There ain’t no sin and there ain’t no virtue. There’s just stuff people do.
The Grapes of Wrath, by John Steinbeck
I think all of us have had the experience of being assigned a critically acclaimed classic in school and absolutely hating it. For me, this usually wasn’t the case. My parents encouraged me to read classics from an early age, and, for the most part, my English teachers chose wonderful, thought-provoking books (Fahrenheit 451, Night, The Kite Runner). Generally, I’m willing to stick it out for a book, no matter how long, how boring, and how repetitive.
That being said, my willingness to finish reading The Grapes of Wrath is a testament to how much I admire Steinbeck’s prose. When I first encountered Steinbeck last year, I was blown away by the elegant, simple, and descriptive prose. As in East of Eden, the writing in The Grapes of Wrath is astoundingly straightforward and poetic without being flowery. The narrative mostly focuses around the Joad family, who migrate from their native Oklahoma to California in search of work during the Great Depression. Slotted in between the Joads’ story are chapters focusing on the life of migrant farmers in general, and this is where Steinbeck’s genius for prose shines.
As much as I enjoyed the prose, however, I simply didn’t enjoy The Grapes of Wrath. While I acknowledge it as historically significant and an important work of art, I could not sympathize with the Joad family. Logically, of course, I felt sympathetic towards their poverty. However, the characters seemed fairly one-dimensional, and there were so many characters in the family (all introduced around the same time) that it was difficult for me to form a lasting attachment to any of them. I didn’t feel that the characters experienced much growth, or what growth they did achieve happened inorganically. Rose of Sharon, in particular, drove me crazy – although I understand that Steinbeck was showing the debilitating effects of poverty, especially on a young, pregnant woman, I found her to be an irredeemable character.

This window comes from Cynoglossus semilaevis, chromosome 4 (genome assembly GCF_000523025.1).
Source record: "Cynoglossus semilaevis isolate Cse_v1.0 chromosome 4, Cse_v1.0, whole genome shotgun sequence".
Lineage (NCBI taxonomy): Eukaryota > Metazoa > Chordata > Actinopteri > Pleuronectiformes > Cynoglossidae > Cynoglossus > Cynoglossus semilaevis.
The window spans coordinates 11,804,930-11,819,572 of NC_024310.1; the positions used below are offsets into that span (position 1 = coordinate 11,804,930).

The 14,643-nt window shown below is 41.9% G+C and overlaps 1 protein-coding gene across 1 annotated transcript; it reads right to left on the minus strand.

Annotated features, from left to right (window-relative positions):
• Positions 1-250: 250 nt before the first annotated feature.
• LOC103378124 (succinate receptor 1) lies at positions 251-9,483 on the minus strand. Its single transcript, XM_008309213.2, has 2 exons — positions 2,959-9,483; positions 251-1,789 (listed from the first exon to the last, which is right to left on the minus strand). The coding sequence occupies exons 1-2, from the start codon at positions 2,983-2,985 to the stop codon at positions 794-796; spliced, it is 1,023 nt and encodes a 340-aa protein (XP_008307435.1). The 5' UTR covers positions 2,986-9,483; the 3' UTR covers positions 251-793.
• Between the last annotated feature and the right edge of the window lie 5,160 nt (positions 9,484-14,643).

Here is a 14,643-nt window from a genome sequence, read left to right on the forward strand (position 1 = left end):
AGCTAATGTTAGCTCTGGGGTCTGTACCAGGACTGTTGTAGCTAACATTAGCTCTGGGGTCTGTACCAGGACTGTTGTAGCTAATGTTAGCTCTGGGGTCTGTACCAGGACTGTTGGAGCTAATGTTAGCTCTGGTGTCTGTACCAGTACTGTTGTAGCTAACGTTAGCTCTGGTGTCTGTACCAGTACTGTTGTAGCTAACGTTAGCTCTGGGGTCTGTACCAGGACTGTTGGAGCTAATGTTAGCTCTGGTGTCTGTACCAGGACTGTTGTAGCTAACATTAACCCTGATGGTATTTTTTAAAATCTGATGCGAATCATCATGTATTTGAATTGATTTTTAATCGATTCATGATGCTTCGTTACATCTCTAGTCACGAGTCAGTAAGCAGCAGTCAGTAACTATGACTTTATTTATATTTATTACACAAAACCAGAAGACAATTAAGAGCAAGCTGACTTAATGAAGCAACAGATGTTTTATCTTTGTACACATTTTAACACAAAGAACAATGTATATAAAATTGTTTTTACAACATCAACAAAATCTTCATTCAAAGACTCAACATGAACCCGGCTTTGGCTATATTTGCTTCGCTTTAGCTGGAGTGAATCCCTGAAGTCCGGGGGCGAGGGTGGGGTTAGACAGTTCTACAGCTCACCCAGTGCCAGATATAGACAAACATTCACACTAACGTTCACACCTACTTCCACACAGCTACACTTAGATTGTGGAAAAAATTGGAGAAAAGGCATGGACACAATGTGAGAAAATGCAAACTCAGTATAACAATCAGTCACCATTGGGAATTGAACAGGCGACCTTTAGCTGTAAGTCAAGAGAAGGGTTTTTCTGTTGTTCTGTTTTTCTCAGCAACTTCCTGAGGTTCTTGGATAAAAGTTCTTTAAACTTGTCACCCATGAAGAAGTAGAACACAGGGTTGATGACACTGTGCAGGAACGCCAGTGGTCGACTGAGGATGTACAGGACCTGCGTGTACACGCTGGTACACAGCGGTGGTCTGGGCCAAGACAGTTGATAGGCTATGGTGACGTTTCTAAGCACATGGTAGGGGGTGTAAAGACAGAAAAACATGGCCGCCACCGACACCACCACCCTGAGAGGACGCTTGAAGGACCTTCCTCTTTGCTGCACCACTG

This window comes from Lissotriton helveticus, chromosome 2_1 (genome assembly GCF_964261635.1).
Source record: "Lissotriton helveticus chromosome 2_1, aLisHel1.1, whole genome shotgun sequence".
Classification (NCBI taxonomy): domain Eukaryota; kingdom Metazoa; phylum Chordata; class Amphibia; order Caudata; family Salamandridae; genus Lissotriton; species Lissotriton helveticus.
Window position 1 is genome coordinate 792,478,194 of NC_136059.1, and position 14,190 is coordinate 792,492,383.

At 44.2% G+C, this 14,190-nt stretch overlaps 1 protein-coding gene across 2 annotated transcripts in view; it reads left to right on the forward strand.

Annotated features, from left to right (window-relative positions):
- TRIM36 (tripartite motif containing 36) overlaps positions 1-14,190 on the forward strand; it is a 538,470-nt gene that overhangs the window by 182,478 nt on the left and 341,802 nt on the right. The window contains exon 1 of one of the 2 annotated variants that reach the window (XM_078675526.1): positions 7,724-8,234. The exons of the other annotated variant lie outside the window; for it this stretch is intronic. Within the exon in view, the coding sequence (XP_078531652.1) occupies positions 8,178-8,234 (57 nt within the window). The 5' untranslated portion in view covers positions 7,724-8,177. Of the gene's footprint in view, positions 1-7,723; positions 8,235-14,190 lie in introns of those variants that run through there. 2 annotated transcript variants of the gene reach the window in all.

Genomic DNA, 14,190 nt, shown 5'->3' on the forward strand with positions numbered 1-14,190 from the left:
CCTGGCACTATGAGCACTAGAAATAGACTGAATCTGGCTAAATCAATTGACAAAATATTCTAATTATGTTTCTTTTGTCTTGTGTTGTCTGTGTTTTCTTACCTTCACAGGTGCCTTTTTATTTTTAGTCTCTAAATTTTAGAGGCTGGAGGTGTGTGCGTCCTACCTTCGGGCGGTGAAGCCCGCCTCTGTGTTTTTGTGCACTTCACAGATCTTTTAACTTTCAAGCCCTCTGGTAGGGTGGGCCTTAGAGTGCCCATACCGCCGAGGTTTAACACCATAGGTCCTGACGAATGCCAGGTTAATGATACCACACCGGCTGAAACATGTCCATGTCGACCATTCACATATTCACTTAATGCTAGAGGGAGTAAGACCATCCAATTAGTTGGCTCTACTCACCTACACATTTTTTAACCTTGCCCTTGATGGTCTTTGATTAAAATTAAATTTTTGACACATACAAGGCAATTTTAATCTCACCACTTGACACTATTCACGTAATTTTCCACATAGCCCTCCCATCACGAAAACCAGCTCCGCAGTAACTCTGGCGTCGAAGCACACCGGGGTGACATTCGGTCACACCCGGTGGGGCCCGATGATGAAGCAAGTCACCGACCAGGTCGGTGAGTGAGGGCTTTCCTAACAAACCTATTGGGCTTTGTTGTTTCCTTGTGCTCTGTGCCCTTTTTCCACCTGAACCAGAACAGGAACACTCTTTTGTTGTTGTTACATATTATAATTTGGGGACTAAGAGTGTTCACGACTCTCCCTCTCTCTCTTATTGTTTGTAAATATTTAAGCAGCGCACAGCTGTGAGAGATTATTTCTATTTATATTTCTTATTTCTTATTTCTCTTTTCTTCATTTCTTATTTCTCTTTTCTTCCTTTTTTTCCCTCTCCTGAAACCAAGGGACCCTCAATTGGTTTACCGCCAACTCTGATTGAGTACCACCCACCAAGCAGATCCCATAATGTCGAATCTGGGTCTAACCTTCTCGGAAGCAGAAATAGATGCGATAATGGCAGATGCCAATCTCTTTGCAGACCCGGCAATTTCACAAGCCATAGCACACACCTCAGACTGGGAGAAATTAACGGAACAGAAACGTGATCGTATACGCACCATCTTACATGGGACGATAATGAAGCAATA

What I did find relatable in the novel (which I wasn’t expecting) were the acts of police brutality depicted in the novel. Law enforcement officers, and authority figures in general, are clearly depicted as taking advantage of and marginalizing the Joads and their fellow migrant farmers. Although race is not a focal point in The Grapes of Wrath, the acts of police brutality depicted are still discrimination: discrimination against the poor and against those from a different region. With police brutality so often discussed in media today, the novel forced me to remember that such acts, whether racially motivated or not, have an irrefutable history in North America.
YES OR NO?: NO. As much as I love Steinbeck, I simply could not appreciate this book. The characters were bland and the narrative so repetitive that its elegant prose couldn’t save it for me. I’m still glad I read it, since it’s such a beloved classic, but I wouldn’t necessarily recommend it to someone else.